Wendy says her mother told her that “happiness is fleeting and grief’s forever.” Flanked by her eldest son and husband, Ron’s arm around her, she says the lotus petals on the crosses “symbolize the beauty that can grow from the mumbly swamp.” Her voice cracks, tears course her cheeks, but she goes on. “I know they will do around here. I know they will when people come and pray for them and think about ’em and, as the kids say, ‘kick it with them.’ “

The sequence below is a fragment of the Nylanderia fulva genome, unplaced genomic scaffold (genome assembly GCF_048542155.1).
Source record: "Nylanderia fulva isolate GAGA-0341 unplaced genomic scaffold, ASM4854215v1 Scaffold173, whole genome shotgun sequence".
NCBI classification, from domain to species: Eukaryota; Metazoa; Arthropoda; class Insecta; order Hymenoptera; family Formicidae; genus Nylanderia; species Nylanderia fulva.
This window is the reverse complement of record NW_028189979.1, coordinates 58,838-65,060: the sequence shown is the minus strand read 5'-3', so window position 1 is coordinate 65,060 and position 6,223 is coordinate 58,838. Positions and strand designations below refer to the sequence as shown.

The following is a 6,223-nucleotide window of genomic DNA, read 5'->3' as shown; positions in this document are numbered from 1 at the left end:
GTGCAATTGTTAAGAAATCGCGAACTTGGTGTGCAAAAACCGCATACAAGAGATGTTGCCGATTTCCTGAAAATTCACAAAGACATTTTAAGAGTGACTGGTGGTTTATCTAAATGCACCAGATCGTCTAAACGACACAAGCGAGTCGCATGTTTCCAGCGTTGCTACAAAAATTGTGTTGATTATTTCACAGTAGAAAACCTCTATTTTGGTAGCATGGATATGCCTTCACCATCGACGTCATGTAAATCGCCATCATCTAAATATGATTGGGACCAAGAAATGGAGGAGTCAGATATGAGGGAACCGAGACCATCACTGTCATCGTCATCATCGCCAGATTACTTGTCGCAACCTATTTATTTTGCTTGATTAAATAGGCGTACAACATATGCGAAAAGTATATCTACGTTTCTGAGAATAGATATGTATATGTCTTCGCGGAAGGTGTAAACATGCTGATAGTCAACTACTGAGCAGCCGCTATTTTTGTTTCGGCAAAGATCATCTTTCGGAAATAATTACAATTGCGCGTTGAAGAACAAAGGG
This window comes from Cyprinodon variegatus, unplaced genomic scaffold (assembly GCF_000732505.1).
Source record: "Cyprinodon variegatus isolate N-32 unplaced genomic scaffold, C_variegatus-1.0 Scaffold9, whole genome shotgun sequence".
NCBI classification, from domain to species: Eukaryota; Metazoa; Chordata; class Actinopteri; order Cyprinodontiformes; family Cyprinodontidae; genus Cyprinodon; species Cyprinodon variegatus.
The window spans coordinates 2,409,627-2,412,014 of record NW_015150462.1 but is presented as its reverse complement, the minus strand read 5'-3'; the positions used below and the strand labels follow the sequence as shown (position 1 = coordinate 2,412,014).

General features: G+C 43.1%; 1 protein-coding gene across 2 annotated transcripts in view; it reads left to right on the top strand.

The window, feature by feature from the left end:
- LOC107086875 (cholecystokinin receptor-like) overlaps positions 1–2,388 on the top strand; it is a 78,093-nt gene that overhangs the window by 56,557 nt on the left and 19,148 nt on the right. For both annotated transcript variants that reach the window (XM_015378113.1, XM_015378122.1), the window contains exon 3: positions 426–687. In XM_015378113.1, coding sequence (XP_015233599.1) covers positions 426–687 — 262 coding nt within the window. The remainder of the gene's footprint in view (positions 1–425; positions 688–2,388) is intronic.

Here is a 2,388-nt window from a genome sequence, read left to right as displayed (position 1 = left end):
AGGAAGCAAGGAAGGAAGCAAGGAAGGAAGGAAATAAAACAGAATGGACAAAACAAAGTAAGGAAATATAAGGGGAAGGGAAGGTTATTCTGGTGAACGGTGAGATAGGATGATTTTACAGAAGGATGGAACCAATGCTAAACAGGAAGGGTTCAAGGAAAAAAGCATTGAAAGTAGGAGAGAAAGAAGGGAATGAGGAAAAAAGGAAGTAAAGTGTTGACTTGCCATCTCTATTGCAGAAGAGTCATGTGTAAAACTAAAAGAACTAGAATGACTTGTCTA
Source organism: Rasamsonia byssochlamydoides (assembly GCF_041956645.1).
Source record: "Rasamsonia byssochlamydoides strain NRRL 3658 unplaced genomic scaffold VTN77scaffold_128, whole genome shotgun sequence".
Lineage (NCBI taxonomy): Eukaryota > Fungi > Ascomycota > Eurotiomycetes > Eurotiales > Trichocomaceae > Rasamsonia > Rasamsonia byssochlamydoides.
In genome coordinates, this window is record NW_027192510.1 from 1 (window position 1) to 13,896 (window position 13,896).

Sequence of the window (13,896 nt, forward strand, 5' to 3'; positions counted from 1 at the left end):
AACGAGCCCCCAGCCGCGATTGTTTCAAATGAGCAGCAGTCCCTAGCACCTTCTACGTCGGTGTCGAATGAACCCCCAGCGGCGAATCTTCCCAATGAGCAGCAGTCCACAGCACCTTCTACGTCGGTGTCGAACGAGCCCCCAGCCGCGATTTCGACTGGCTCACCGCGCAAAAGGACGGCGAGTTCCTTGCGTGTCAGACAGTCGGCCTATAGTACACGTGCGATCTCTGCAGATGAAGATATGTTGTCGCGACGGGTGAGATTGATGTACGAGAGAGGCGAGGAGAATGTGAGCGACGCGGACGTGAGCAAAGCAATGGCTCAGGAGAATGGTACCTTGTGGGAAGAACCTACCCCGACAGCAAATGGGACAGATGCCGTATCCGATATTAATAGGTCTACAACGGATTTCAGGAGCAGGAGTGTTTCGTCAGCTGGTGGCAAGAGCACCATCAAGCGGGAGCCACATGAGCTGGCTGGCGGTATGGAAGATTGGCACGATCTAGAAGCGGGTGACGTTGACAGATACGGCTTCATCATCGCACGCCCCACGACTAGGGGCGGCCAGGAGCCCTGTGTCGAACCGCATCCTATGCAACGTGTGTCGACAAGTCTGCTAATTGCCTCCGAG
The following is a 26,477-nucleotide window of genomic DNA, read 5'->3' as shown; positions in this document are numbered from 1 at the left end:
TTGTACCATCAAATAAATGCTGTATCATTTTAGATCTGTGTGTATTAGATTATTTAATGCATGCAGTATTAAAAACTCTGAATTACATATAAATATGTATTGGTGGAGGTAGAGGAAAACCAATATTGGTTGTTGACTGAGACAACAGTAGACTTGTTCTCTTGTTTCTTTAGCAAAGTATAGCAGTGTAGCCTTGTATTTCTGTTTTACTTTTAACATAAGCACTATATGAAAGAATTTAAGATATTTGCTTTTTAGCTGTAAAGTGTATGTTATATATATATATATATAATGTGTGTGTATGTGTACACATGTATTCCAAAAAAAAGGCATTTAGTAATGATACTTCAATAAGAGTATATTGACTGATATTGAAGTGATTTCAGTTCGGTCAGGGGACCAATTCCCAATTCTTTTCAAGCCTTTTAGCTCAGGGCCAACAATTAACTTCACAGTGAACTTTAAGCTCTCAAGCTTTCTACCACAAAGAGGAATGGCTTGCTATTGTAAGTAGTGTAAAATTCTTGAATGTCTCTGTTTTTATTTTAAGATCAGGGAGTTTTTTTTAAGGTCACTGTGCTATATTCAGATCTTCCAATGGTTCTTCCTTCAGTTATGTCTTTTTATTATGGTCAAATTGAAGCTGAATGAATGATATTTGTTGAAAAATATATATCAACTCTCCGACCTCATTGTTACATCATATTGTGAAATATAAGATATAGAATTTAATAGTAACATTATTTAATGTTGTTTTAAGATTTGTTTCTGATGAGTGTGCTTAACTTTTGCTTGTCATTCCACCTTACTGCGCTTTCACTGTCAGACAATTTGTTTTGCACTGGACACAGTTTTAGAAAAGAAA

The Barrys become most animated discussing their boys’ many accomplishments. Bobby skipped grades, had finished his final semester at Palomar at age 16; his goal — to have his bachelor’s degree by the time he would normally have graduated high school. He was a person of strong convictions who despised injustice. Wendy mentions an incident that magnified her youngest son. “One friend worked a grave yard shift and didn’t have his car, and Bob would get up and drive him to work, and set his alarm, and get and go pick him up from work.” Andy, she says, was even-tempered. He liked doing yardwork, just “to make the earth more beautiful.” Ron says, “Andy was a stand-up for all the kids. He would never lie.” He refused to golf with his father when Ron got angry about his game. “Do you golf?” he asks. “No one is like that.” Oddly, they don’t mention that their sons were corporate-sponsored skateboarders, Andy two-time state champion and gold medal winner in international competition. Concerned perhaps I will consider them speed-happy daredevils?